If all these different surmises fail to explain the causes of His sufferings, let us devoutly ask, though it be but in a single sentence--Why and whence this agony?--why the Rock of Ages thus "stricken, smitten of God"--or buffeting these waves of woe? I answer--Reader! it was your SINS and mine that were filling that cup and extorting that wail of sorrow! Jesus was there as our Substitute and Surety. The infinitely pure ONE was there standing at the bar of Justice--"The Lord laid upon Him the iniquities of us all." Sinless Himself, He was 'federally' counted as guilty. "Christ also has once suffered for sins, the just for the unjust." "Christ has redeemed us from the curse of the law, being made a curse for us."
Mark, it is SOUL SUFFERING that is the burden of His anguish. In fulfillment of the words, "You shall make his soul an offering for sin," He cries, "Now is my soul troubled"--"My soul is exceedingly sorrowful, even unto death.'' That cup was filled to the brim with curses--His holy soul was like a vast reservoir, into which the transgressions of every elect child of Adam rushed from every age, demanding satisfaction. He was "filled with horror and deep distress!" He was filled and overwhelmed with horror and consternation at the fearful havoc sin had wrought, and at its dreadful penalty, which He was now bearing. The wrath of God--the terrible manifestation of His displeasure at iniquity--was upon Him. He was the true spiritual Atlas, bearing on His shoulders the sins of a guilty world.
He, was the true antitype of the Red Heifer, immolated somewhere close by, on that same Mount, its fleece stained with blood. "Surely," we may well exclaim, as we see drop by drop crimsoning the sods of Gethsemane, "He has borne our griefs and carried our sorrows." "He has made Him to be sin for us, who knew no sin."
In all these respects it is manifest, that a parallel between His and His martyrs' tortures is inadmissible. The mysterious withdrawal of the Divine countenance, in consequence of imputed guilt, was an element of soul-anguish all unknown to them. Oh! no other, no less a cause, will suffice to explain this tragedy of suffering. Take away the idea and element of vicarious sacrifice, and Gethsemane becomes a sealed mystery. Take away the element of vicarious sacrifice, and we ask in vain, how could He who stilled the waves and walked on their crested tops, who made devils crouch submissive at His word, who made disease take wings and flee away, and plucked the very crown from the brow of death--how could He, on any other or lower supposition, be subjected to such apparently helpless and humiliating ignominy--saving others, and yet with an apparent inability to save Himself?
But, with this Gospel key, we can somewhat (yet, how feebly) understand and unlock the secret. We can withdraw these curtains of thick darkness, and find them shrouding the peerless truth, "Christ our passover, has been sacrificed for us." These sufferings were not calamities--they were punishment judicially inflicted. Christ was the Sin-bearer, bearing not merely the punishment of sin, but sin itself. "Deep," in His case, literally "called unto deep." Need we wonder that humanity should stagger and tremble in an hour like this? It was anguish beyond the endurance of any finite nature--an eternity of woe was condensed into it!
Who has failed to be arrested by that significant question of the Sufferer, "Now is my soul troubled, and what shall I say?" "What shall I say?" Shall it be, 'This cup must pass--I shall dash it untasted to the ground--I shall cancel my covenanted engagements--I shall escape this travail of soul--wipe the blood drops from my brow--cast the garb of flesh aside, and ascend to my Throne above the stars of God?'
No! as He struggled, "like some strong swimmer in His agony," with the billows of wrath sweeping over His defenseless head, He heard a voice of woe (loud as the sound of many waters) coming floating up from the future--a surging never-ebbing tide of human anguish. Is He to listen to this cry of suffering ages, and by His own baptism of blood to work out for perishing millions an everlasting salvation? or is He to snap these chains which bind Him, "save Himself," and leave the world and its myriads to perish? "Shall the prey be taken from the mighty, or the lawful captive be delivered?" (Isa. 49:24.) Shall He convert that Jehoshaphat Valley, where now we behold Him, into (what the Jews supposed it to be,) the place of Judgment? Shall He erect a throne of retributive vengeance on the heights of Olivet, and utter the word of terrible condemnation?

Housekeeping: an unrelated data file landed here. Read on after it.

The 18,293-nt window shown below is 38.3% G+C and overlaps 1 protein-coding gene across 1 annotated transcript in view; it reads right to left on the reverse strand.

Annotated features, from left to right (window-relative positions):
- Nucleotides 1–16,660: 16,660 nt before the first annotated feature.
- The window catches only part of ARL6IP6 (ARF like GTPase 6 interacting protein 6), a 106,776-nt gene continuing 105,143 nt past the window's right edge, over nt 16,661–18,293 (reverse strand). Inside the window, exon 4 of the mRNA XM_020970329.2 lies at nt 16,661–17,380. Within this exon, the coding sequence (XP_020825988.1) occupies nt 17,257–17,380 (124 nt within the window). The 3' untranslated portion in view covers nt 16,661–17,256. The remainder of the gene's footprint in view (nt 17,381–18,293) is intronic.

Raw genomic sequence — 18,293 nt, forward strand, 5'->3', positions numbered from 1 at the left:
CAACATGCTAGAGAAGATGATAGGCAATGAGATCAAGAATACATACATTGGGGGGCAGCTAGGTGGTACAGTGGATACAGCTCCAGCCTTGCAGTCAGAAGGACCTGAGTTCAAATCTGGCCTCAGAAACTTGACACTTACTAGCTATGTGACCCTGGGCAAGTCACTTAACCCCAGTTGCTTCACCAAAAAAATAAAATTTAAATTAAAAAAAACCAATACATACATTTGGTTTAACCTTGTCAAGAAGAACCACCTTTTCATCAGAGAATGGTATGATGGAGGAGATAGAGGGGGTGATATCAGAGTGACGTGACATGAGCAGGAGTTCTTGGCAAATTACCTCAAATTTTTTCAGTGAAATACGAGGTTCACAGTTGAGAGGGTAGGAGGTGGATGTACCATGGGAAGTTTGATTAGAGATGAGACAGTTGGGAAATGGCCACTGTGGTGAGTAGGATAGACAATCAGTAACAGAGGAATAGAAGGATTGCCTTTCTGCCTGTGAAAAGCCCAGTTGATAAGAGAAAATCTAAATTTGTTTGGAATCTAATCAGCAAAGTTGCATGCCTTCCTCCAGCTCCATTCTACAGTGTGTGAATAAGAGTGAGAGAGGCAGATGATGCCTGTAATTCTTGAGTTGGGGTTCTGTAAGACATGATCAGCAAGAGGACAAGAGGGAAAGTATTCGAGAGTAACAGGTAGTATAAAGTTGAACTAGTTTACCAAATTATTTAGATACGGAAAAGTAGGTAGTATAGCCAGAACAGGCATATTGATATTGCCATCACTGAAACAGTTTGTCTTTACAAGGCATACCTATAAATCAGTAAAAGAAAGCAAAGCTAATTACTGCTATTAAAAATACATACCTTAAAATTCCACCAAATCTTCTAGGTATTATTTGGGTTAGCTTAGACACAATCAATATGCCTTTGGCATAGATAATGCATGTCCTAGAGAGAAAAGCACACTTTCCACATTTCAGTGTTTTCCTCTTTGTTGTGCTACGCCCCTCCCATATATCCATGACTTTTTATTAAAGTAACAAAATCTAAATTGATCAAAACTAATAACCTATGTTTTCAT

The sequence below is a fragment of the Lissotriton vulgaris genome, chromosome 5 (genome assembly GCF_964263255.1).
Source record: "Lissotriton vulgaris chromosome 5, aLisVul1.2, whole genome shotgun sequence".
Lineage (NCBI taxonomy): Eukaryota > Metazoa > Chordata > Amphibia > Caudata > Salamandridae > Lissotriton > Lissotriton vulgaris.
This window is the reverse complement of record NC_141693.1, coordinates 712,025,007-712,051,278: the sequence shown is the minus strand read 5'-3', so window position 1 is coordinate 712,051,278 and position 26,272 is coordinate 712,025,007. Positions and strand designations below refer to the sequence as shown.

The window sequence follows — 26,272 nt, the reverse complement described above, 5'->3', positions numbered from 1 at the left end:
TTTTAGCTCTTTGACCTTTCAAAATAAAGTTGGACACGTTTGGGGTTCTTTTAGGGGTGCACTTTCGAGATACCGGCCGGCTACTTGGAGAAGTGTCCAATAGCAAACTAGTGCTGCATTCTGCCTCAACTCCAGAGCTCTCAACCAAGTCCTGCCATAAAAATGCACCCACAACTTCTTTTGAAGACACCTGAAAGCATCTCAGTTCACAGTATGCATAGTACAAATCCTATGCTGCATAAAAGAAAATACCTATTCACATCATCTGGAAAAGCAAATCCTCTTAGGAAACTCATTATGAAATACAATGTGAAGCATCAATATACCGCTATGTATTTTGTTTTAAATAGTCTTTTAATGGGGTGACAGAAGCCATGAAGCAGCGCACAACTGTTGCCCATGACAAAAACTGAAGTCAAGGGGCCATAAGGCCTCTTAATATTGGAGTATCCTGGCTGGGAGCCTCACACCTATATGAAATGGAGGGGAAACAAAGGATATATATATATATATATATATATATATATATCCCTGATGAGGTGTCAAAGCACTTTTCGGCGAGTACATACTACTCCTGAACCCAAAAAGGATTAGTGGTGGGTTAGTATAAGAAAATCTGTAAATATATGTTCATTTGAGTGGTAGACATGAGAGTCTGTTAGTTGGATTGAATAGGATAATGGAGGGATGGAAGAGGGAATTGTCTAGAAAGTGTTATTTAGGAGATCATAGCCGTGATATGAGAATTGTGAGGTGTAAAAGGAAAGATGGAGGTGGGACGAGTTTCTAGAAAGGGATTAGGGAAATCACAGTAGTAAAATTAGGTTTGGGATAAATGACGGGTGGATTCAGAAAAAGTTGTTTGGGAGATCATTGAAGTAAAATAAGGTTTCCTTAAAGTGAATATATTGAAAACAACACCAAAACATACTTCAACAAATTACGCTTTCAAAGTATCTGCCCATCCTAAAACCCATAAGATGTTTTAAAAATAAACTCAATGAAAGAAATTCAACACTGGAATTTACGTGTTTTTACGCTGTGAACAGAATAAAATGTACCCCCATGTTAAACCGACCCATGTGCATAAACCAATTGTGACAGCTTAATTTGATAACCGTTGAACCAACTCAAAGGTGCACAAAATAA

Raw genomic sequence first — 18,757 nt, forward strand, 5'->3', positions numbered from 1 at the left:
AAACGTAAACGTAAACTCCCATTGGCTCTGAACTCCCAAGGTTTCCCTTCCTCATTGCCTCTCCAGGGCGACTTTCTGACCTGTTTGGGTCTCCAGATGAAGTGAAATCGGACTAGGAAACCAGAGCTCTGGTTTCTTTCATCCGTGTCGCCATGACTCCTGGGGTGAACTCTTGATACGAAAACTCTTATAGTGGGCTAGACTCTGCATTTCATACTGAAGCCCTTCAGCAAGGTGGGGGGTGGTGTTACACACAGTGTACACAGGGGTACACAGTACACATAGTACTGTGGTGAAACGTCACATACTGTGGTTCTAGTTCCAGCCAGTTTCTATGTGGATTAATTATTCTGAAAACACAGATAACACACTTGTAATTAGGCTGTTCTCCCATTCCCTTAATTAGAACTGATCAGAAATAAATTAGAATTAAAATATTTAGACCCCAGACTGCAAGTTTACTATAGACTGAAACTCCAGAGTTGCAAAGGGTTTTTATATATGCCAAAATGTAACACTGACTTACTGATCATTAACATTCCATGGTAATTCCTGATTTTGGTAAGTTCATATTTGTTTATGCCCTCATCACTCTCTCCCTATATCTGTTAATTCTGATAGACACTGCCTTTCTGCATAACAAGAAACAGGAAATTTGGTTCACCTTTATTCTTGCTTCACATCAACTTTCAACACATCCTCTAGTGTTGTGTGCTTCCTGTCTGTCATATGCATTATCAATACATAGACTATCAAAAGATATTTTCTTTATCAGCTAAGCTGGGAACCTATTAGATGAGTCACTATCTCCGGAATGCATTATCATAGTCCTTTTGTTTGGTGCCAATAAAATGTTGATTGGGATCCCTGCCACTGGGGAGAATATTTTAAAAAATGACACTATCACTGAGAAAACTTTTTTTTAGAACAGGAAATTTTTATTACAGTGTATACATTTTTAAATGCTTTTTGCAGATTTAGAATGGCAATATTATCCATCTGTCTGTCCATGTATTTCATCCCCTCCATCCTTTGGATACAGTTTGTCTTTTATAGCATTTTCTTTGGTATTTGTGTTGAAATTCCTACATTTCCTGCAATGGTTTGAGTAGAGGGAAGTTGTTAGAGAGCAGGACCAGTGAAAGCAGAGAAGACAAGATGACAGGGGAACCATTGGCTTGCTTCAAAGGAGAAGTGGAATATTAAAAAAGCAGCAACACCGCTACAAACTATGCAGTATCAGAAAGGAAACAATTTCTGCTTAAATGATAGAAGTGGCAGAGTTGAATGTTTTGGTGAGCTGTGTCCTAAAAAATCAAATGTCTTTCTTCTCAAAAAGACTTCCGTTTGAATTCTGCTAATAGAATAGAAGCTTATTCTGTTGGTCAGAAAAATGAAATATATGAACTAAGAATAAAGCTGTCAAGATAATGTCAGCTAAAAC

The dreadful alternative--"condemn" or "not condemn," seemed, at this moment, in His hand--trembling in the balance--to pass the cup or to drink it; to save Himself or to save others. But, it is done!--the work is accomplished! His soul "HAS been troubled," and what has He said? Let the hosts of heaven tune their harps and sing the glorious answer--"God sent not His Son into the world to CONDEMN the world, but that the world through Him might be SAVED!"
"O Holy Jesus, who for our sakes suffered incomparable anguish and pains, commensurate to Your love and our miseries, which were infinite, that You might purchase for us blessings upon earth and an inheritance in Heaven!" (Jeremy Taylor)
Here we might well pause. But to complete the "memories" of that ever memorable night, in their relation to Olivet, let us, in a few sentences, follow the Divine Sufferer on leaving the scene of His supernatural struggle. He rejoins His still sleeping disciples. He employs words of tender reproach--reminding them that the opportunity they had of watching with Him and for Him was now over. Once (a few moments ago) it was theirs. But the one chance they had, of keeping such holy vigil in the hour of His sorest need, had passed away forever--"Sleep on now, and take your rest." Often, doubtless, in the future, must the merited taunt have come back upon them, forcing a pang from their inmost hearts. This we may imagine, in spirit at least, would be the soliloquy evoked by so painful a remembrance --'What an opportunity we lost by these unhappy slumbers! How sad--how ungrateful then; of all times, to have wounded and lacerated His loving soul by our faithlessness! How undeserving we were of the shelter of His extenuating words--His merciful excuse--the spirit indeed is willing, but the flesh is weak.'